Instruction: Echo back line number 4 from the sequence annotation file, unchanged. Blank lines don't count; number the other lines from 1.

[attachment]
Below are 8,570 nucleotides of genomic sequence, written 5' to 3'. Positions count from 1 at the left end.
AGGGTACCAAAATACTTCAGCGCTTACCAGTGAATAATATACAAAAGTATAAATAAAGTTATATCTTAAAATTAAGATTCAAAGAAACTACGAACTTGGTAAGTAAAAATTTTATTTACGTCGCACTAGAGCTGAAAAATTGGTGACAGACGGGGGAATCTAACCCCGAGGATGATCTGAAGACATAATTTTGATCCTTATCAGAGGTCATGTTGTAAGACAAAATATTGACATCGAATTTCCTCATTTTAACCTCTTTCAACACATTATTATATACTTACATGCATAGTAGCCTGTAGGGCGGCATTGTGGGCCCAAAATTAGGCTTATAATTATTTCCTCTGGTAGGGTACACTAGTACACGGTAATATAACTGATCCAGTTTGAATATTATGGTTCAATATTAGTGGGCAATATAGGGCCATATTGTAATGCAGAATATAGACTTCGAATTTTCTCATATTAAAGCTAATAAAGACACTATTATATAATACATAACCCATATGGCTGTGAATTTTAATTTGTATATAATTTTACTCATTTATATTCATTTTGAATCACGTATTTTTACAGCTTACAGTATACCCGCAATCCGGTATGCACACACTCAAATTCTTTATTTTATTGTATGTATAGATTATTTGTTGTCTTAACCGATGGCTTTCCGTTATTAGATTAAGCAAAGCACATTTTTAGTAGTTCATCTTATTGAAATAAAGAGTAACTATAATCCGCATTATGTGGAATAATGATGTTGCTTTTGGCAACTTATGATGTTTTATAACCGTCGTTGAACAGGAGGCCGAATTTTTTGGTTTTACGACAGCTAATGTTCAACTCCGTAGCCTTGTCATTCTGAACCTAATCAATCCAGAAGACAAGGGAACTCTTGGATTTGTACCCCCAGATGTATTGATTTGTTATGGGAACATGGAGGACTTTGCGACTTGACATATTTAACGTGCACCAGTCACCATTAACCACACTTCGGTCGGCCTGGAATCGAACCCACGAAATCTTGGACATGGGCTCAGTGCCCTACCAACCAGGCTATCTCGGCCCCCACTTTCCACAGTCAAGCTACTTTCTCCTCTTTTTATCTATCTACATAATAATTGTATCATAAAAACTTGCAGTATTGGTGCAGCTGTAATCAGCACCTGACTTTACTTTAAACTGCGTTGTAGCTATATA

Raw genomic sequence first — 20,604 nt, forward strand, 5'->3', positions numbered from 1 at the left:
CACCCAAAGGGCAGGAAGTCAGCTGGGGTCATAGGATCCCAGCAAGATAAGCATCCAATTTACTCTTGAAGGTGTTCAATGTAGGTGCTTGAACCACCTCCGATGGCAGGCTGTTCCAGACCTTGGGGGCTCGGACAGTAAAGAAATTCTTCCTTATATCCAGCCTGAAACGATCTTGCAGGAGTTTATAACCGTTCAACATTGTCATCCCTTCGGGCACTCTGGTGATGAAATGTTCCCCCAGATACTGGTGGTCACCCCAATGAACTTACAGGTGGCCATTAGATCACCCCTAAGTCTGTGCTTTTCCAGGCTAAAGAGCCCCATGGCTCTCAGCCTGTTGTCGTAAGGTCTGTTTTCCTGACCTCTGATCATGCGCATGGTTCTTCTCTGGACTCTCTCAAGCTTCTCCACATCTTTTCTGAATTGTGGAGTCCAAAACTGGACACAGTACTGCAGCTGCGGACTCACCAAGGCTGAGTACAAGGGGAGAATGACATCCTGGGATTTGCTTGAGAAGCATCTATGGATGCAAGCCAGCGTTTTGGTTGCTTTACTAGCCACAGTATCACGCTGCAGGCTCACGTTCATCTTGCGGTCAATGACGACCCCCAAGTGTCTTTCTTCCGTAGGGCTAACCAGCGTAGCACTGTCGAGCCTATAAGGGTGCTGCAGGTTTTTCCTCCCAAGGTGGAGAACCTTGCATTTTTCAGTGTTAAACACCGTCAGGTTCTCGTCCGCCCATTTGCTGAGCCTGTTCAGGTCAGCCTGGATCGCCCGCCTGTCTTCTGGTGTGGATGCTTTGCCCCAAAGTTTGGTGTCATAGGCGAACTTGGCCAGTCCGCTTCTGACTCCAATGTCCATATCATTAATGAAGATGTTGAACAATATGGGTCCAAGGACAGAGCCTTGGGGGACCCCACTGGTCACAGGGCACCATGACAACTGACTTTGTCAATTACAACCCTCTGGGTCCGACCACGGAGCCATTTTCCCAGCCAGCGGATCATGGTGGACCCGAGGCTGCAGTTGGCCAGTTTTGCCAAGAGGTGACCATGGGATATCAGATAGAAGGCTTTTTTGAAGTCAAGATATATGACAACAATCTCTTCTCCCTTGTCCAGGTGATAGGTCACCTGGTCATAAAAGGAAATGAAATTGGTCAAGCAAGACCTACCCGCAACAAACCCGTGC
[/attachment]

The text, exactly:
CACCCAAAGGGCAGGAAGTCAGCTGGGGTCATAGGATCCCAGCAAGATAAGCATCCAATTTACTCTTGAAGGTGTTCAATGTAGGTGCTTGAACCACCTCCGATGGCAGGCTGTTCCAGACCTTGGGGGCTCGGACAGTAAAGAAATTCTTCCTTATATCCAGCCTGAAACGATCTTGCAGGAGTTTATAACCGTTCAACATTGTCATCCCTTCGGGCACTCTGGTGATGAAATGTTCCCCCAGATACTGGTGGTCACCCCAATGAACTTACAGGTGGCCATTAGATCACCCCTAAGTCTGTGCTTTTCCAGGCTAAAGAGCCCCATGGCTCTCAGCCTGTTGTCGTAAGGTCTGTTTTCCTGACCTCTGATCATGCGCATGGTTCTTCTCTGGACTCTCTCAAGCTTCTCCACATCTTTTCTGAATTGTGGAGTCCAAAACTGGACACAGTACTGCAGCTGCGGACTCACCAAGGCTGAGTACAAGGGGAGAATGACATCCTGGGATTTGCTTGAGAAGCATCTATGGATGCAAGCCAGCGTTTTGGTTGCTTTACTAGCCACAGTATCACGCTGCAGGCTCACGTTCATCTTGCGGTCAATGACGACCCCCAAGTGTCTTTCTTCCGTAGGGCTAACCAGCGTAGCACTGTCGAGCCTATAAGGGTGCTGCAGGTTTTTCCTCCCAAGGTGGAGAACCTTGCATTTTTCAGTGTTAAACACCGTCAGGTTCTCGTCCGCCCATTTGCTGAGCCTGTTCAGGTCAGCCTGGATCGCCCGCCTGTCTTCTGGTGTGGATGCTTTGCCCCAAAGTTTGGTGTCATAGGCGAACTTGGCCAGTCCGCTTCTGACTCCAATGTCCATATCATTAATGAAGATGTTGAACAATATGGGTCCAAGGACAGAGCCTTGGGGGACCCCACTGGTCACAGGGCACCATGACAACTGACTTTGTCAATTACAACCCTCTGGGTCCGACCACGGAGCCATTTTCCCAGCCAGCGGATCATGGTGGACCCGAGGCTGCAGTTGGCCAGTTTTGCCAAGAGGTGACCATGGGATATCAGATAGAAGGCTTTTTTGAAGTCAAGATATATGACAACAATCTCTTCTCCCTTGTCCAGGTGATAGGTCACCTGGTCATAAAAGGAAATGAAATTGGTCAAGCAAGACCTACCCGCAACAAACCCGTGC